London – Italy wrecked England’s Euro 2020 party at Wembley on Sunday, winning the final on penalties to plunge the host nation into despair and prolong their 55-year wait to win a major title.
Roberto Mancini’s men recovered from the shock of conceding the quickest goal ever in a European Championship final to equalise and held their nerve to claim a 3-2 shootout victory.
It is the second time Italy have been crowned European champions and comes after the embarrassment of failing even to qualify for the 2018 World Cup in Russia.
The partisan crowd was whipped up to a state of fever pitch by rousing renditions of “Three Lions” and “Sweet Caroline” before kick-off.
Both teams took the knee before the whistle in a display of solidarity against racial injustice before England raced out of the blocks.
Gareth Southgate’s team were ahead in just the second minute when defender Luke Shaw finished cooly at the back post after an inviting cross from the recalled Kieran Trippier.
It was the fastest goal ever in a European Championship final and stunned a disbelieving crowd of more than 67,000, mostly decked out in red and white.
In steady rain, the crowd provided a relentless wall of noise as the home side repelled Italy’s attacks and threatened to increase their lead.
England goalkeeper Jordan Pickford made a fine one-handed save from Federico Chiesa’s effort to preserve his side’s advantage with about half an hour to go.
But minutes later they were level when Leonardo Bonucci scrambled the ball into the net from close range after England’s defence failed to clear.
Italy were now dictating play and their supporters found their full voice behind the goal they were attacking.
With four minutes remaining of normal time a pitch invader stopped the action and stewards struggled to catch him adding to a sense of chaos at the stadium after ticketless fans earlier forced their way in.
Normal time finished goalless despite a flurry of substitutions and the sides were still locked at 1-1 after extra time.
Pickford saved spot-kicks from Andrea Belotti and Jorginho but Marcus Rashford, Jadon Sancho and Bukayo Saka all failed to find the net.
– Fan frenzy –
The atmosphere around the stadium was frenzied in the build-up to the match, which kicked off at 1900 GMT, with supporters draped in England colours downing pints of beer and chanting anthems.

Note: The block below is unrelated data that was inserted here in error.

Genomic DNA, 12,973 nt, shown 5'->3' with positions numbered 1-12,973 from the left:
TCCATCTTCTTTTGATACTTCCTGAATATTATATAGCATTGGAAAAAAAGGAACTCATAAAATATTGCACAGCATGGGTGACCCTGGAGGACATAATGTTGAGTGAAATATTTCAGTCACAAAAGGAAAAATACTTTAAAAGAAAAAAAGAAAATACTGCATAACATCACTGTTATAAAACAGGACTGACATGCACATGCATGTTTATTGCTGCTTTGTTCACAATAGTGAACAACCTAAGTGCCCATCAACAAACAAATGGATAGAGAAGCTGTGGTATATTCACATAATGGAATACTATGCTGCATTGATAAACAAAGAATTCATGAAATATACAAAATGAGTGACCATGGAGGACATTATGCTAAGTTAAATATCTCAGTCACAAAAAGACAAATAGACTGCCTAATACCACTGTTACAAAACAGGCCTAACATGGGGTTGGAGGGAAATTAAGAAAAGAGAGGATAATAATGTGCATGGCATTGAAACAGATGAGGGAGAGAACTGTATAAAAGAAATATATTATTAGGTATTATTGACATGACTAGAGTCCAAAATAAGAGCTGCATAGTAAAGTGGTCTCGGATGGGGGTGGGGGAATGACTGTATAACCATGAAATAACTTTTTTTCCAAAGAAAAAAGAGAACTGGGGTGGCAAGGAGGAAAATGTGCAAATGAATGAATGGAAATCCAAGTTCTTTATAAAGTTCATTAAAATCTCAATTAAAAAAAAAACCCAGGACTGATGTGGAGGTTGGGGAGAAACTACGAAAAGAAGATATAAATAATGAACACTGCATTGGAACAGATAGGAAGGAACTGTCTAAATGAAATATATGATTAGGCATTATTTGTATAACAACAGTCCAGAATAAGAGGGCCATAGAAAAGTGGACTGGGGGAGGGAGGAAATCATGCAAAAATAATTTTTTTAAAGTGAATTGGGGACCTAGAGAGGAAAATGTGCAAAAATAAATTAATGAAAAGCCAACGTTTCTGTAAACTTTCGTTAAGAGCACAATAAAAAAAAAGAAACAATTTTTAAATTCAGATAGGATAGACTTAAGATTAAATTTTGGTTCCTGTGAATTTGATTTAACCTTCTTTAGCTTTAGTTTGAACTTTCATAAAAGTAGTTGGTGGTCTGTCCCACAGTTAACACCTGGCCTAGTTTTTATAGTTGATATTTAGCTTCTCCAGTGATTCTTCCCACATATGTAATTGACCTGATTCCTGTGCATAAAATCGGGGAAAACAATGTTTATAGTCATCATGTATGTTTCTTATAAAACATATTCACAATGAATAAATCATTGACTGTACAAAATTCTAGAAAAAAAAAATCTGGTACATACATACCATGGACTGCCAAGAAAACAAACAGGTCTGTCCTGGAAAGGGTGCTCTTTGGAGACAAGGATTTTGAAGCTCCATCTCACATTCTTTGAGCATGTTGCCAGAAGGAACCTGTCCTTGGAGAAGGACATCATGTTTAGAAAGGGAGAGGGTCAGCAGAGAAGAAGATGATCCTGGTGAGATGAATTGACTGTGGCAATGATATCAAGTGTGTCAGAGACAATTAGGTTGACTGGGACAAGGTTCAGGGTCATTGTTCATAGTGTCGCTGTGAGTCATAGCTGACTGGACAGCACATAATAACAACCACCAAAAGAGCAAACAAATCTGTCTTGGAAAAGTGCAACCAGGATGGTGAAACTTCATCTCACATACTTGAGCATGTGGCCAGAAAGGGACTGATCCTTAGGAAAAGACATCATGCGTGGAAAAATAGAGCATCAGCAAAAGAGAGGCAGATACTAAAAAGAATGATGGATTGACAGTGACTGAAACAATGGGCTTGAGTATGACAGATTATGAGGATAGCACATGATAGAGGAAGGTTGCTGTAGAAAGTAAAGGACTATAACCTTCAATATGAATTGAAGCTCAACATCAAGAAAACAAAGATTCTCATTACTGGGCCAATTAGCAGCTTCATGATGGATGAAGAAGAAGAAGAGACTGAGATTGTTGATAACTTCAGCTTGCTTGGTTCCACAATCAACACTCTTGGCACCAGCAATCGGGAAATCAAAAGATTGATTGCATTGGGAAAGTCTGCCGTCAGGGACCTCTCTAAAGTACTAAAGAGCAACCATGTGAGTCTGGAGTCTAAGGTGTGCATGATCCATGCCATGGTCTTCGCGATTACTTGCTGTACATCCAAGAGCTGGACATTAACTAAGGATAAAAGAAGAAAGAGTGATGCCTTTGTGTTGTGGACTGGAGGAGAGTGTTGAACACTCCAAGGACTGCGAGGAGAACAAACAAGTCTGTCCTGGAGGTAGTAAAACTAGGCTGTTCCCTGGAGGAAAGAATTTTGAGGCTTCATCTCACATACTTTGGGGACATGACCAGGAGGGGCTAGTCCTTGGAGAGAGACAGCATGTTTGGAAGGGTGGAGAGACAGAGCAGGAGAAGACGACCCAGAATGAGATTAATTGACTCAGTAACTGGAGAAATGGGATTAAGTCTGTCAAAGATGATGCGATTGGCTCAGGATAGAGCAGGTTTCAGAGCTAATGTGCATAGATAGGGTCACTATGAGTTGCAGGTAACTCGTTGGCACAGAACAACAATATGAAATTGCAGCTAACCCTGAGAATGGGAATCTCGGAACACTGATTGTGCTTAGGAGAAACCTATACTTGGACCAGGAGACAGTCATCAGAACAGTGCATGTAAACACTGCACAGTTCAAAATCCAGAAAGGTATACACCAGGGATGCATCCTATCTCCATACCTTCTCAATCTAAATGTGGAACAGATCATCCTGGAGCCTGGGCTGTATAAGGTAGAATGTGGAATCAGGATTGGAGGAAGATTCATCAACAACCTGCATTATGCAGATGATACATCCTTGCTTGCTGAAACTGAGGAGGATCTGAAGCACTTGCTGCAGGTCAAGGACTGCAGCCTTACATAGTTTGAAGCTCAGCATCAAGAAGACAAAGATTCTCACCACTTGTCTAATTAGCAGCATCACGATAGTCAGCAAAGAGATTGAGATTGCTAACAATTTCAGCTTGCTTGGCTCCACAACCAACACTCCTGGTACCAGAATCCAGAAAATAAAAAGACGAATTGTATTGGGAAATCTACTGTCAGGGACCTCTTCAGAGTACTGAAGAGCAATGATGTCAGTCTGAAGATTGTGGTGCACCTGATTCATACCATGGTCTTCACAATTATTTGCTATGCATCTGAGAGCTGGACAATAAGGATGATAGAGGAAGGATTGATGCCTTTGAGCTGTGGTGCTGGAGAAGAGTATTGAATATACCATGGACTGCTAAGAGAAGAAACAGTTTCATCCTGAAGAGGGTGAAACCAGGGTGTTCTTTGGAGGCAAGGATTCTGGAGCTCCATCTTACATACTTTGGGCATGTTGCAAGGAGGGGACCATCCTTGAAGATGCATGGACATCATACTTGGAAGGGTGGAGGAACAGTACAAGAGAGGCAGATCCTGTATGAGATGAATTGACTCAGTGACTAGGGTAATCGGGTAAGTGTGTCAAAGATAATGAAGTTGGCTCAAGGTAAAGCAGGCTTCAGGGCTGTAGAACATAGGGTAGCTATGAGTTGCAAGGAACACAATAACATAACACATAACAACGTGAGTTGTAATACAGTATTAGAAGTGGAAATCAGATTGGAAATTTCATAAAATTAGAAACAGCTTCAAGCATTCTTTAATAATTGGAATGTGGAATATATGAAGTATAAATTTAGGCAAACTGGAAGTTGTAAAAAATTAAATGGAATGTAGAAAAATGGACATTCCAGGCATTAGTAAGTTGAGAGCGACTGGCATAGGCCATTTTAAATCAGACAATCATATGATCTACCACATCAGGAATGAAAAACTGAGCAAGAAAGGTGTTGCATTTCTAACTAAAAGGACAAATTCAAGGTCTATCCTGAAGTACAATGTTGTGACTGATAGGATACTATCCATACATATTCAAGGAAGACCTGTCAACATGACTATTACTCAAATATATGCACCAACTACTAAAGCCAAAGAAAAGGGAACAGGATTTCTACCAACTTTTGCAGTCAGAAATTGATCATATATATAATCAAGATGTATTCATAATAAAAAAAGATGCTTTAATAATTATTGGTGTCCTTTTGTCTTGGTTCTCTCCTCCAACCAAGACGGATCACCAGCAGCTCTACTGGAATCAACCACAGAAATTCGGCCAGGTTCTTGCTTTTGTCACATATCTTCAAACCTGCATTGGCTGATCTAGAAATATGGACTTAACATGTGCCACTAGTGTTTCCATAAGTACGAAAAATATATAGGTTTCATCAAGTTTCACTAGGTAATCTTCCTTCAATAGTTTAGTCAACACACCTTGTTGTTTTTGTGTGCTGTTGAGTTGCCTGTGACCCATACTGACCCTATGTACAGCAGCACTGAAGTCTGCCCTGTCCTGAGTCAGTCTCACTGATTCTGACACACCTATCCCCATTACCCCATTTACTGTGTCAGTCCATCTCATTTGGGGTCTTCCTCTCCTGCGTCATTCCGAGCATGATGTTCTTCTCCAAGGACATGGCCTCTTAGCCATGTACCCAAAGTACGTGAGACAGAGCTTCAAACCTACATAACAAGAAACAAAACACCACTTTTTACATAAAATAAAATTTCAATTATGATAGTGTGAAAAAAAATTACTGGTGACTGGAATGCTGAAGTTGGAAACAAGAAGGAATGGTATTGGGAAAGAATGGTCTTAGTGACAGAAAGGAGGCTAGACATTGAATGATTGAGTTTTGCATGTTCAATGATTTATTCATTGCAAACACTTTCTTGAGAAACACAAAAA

But as the start neared, the climate became tense, with thousands crammed into the pedestrianised Wembley Way, strewn with broken glass.
Fans — with few signs of mask-wearing despite surging coronavirus infections in Britain — threw cans of beer, flares and traffic cones into the air.
Footage posted on social media showed hundreds of supporters battling to get past lines of stewards and police, trying to force their way through security cordons and scaling walls.
Another video appeared to show violent clashes between fans inside Wembley itself.
Police said in a statement that a “breach of security… resulted in a small number of people getting into the stadium without a ticket” but the number appeared to swell the official crowd significantly.
Italy had been arguably the team of the tournament heading into the final, sweeping through the group stage with a perfect record before knocking out Austria, top-ranked Belgium and Spain to reach the final.
Revitalised since Mancini took over after their failure to qualify for the 2018 World Cup, the Azzurri were on a remarkable 33-match unbeaten run before the final.
The four-time world champions’ lone European Championship triumph came in 1968. They were beaten finalists in 2000 and 2012.
Southgate has revolutionised English football since taking charge in 2016, leading his team to the semi-finals of the 2018 World Cup, where they were beaten by Croatia but they fell just short at Wembley.
British authorities had warned of the dangers of large gatherings ahead of Sunday’s final, fearful of the highly transmissible Delta coronavirus variant that is firing outbreaks across the world.
Health experts have expressed concerns about Euro 2020 events becoming super-spreaders throughout the tournament, especially in Britain and Russia.